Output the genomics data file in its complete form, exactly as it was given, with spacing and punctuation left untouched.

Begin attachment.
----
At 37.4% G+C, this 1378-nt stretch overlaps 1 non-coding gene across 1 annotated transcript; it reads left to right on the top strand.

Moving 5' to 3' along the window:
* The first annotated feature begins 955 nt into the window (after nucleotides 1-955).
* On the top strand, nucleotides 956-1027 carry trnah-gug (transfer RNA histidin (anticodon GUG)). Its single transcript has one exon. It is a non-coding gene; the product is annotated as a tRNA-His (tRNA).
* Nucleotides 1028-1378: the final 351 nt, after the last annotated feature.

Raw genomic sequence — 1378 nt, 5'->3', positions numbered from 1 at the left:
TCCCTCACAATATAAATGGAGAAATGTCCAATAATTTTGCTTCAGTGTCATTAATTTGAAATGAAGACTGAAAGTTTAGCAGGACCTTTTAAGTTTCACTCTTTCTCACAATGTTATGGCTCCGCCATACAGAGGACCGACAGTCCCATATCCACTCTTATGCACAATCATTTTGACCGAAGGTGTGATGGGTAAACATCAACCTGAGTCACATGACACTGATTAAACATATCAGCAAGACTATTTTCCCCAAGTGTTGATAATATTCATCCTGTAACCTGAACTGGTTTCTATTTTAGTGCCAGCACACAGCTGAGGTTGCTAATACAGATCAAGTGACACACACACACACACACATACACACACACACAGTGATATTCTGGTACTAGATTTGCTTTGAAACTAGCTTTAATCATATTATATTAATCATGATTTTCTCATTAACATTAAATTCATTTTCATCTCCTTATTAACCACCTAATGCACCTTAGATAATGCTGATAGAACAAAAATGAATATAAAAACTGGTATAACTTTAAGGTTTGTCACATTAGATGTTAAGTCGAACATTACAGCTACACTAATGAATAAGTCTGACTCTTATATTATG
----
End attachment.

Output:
At 37.4% G+C, this 1378-nt stretch overlaps 1 non-coding gene across 1 annotated transcript; it reads left to right on the top strand.

Moving 5' to 3' along the window:
* The first annotated feature begins 955 nt into the window (after nucleotides 1-955).
* On the top strand, nucleotides 956-1027 carry trnah-gug (transfer RNA histidin (anticodon GUG)). Its single transcript has one exon. It is a non-coding gene; the product is annotated as a tRNA-His (tRNA).
* Nucleotides 1028-1378: the final 351 nt, after the last annotated feature.

Raw genomic sequence — 1378 nt, 5'->3', positions numbered from 1 at the left:
TCCCTCACAATATAAATGGAGAAATGTCCAATAATTTTGCTTCAGTGTCATTAATTTGAAATGAAGACTGAAAGTTTAGCAGGACCTTTTAAGTTTCACTCTTTCTCACAATGTTATGGCTCCGCCATACAGAGGACCGACAGTCCCATATCCACTCTTATGCACAATCATTTTGACCGAAGGTGTGATGGGTAAACATCAACCTGAGTCACATGACACTGATTAAACATATCAGCAAGACTATTTTCCCCAAGTGTTGATAATATTCATCCTGTAACCTGAACTGGTTTCTATTTTAGTGCCAGCACACAGCTGAGGTTGCTAATACAGATCAAGTGACACACACACACACACACATACACACACACACAGTGATATTCTGGTACTAGATTTGCTTTGAAACTAGCTTTAATCATATTATATTAATCATGATTTTCTCATTAACATTAAATTCATTTTCATCTCCTTATTAACCACCTAATGCACCTTAGATAATGCTGATAGAACAAAAATGAATATAAAAACTGGTATAACTTTAAGGTTTGTCACATTAGATGTTAAGTCGAACATTACAGCTACACTAATGAATAAGTCTGACTCTTATATTATG